Getting into FPV is not an easy task. I had to do this step a few years back. The beginning may be difficult, but afterward, everything gets easier.
So. The idea would be to always start with an FPV simulator if you plan to fly FPV drones in ACRO mode. But which simulator? There are so many out there.
Why Liftoff? There are some free FPV simulators out there; why would you want to pay a bunch of money for Liftoff?
Liftoff is the simulator I personally started training into FPV. And I still do at times when I can’t fly FPV outdoors when I want to try new FPV tricks, or just to improve my skills.
Let’s put this into practice, shall we?
Table of Contents
Liftoff: Why choose it
You only need to spend at minimum a couple of hours in Liftoff or any other simulator to learn the basics of FPV. Then, you go outdoors and fly your FPV drone for the first time.
Well, now think about it.
Maybe you should consider learning some basic freestyle tricks. You return to Liftoff. And again, you go outside and put into practice what you’ve learned.
But you’ve seen a nice acrobatic trick you want to learn. You have to do it in a simulator for the first time, right?
Yet you return to Liftoff. And the story goes with a bit of racing and practicing on the cloudy days.
So Liftoff, like any FPV simulator, is not to learn only for a few hours and then fly. It’s for repeated practice, improving and experimenting with your flight style, adjusting your RATES, and learning different camera angles.
Now, you should consider that an FPV simulator is actually a bit more than learning to fly.
On top of that, you may want to join others in some Multiplayer games. That’s super great because Liftoff has a great community not only to share drone and map blueprints but to practice at will.
It’s intuitive, beginner-friendly, and easy to start, even with zero experience. Many other simulators may require a bit more setup and adjustment to get you going, but not Liftoff.
The only thing you’ll ever have to do is calibrate your FPV remote controller and start flying. Everything else is optional.
And it does have a few things that set this simulator apart from others, as we probably mentioned: a great selection of maps and modes, a workbench to edit your drone as you like, and a massive online community.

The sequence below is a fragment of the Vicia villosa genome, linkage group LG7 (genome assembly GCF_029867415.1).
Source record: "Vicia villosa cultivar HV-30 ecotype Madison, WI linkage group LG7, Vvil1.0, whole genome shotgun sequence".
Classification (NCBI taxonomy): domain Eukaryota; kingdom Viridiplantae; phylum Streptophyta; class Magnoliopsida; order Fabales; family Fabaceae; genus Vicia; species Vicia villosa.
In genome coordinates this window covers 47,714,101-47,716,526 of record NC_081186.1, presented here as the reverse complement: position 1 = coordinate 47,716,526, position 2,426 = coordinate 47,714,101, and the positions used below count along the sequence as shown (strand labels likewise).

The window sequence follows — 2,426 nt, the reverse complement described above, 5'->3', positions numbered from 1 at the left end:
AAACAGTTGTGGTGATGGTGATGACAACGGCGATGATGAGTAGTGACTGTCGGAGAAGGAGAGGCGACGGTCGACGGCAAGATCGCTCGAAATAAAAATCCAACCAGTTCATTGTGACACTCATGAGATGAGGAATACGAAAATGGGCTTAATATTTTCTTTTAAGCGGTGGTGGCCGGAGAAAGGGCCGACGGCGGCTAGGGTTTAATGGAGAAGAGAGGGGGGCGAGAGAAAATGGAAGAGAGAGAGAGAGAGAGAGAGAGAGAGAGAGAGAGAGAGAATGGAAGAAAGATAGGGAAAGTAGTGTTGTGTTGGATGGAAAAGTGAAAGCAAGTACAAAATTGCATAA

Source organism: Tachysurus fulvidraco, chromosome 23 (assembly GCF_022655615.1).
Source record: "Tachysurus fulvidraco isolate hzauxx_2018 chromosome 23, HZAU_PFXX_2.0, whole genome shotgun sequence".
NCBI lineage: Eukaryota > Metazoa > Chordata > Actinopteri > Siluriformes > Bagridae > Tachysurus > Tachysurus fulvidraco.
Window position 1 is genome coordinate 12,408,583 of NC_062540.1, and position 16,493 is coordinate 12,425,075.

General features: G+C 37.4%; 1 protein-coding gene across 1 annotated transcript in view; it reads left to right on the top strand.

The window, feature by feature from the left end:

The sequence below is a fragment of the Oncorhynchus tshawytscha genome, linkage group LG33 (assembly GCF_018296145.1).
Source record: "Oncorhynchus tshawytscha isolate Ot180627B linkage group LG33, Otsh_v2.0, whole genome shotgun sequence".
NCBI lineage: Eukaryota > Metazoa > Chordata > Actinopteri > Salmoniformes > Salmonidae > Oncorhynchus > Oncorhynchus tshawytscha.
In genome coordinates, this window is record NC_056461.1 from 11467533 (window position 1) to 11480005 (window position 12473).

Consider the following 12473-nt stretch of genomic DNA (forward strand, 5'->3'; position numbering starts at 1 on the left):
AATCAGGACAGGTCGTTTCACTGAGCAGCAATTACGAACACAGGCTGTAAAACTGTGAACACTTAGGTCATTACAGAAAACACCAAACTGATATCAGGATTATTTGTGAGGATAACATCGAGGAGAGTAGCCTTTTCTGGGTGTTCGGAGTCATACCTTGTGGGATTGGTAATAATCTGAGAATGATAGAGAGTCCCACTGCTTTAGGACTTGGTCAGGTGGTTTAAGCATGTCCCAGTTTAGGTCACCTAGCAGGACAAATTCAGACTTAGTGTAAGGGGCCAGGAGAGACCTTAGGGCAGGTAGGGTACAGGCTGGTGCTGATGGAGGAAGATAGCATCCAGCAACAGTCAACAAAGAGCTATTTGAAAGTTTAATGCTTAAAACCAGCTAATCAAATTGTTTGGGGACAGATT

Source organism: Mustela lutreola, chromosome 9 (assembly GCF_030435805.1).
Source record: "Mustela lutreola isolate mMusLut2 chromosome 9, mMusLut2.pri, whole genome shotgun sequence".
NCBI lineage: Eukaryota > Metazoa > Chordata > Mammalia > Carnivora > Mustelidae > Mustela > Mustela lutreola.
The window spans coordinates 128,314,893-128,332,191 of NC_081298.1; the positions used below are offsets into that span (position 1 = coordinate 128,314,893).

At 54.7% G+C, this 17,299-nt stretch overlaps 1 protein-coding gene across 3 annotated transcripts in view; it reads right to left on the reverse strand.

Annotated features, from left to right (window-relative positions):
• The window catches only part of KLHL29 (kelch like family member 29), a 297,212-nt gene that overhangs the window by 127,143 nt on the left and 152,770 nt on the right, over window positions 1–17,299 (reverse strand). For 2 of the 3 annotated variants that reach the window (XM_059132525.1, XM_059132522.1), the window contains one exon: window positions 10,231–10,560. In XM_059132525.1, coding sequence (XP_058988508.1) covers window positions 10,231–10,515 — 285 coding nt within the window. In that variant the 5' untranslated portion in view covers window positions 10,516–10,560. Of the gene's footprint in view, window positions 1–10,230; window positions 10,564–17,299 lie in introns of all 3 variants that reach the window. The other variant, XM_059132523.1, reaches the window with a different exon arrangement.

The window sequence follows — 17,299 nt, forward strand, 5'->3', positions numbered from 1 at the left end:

Installation and Setup
Liftoff Simulator can be found on their official website Liftoff-game.com, and is available on several platforms, including Steam.
If you’re a gamer, indeed, you heard of Steam, and you may even have a few games on it. Being available there, it reaches a large number of new and actual FPV pilots who would love to get their hands on this simulator, as well as most other ones.
Liftoff is not free. At the time of writing this review, it costs around $20 on Steam – please remember this is not a sponsored and non-affiliate post.
Once you acquire Liftoff from Steam, this can be played straight away with a compatible FPV controller, Xbox, or PlayStation controller as well, on Windows PC or Mac (mainly)
Moreover, Liftoff has a few add-ons for sale and one free – the DJI FPV drone is free, which will add that drone to the simulator.
Note: Do not confuse Liftoff with Liftoff Micro Drones – the “micro drones” is not an addon – it’s an entirely new simulator built around micro drones.
As for the graphics, Liftoff stands above average. The graphics are actually great and quite realistic; maybe not as real as TRYP FPV or Uncrashed, but surely you can enjoy the lovely landscapes and areas you fly your drones in there.
The advantage would be that Liftoff does not require a bunch of resources anymore to run smoothly. In fact, it does work well on a Mac computer, compared to a few other simulators where they struggle.
Liftoff Maps & Drones
Liftoff has about 17 maps of different sizes for different types of practice, from a bit of freestyle or racing on a farm, in a garage, to exploring the northern lights and vulcanic activities, and even car racing tracks.
But to take advantage of the few extra wonders, surely you need addons for that. And the add-ons cost money, which does bring Liftoff to a pretty expensive choice.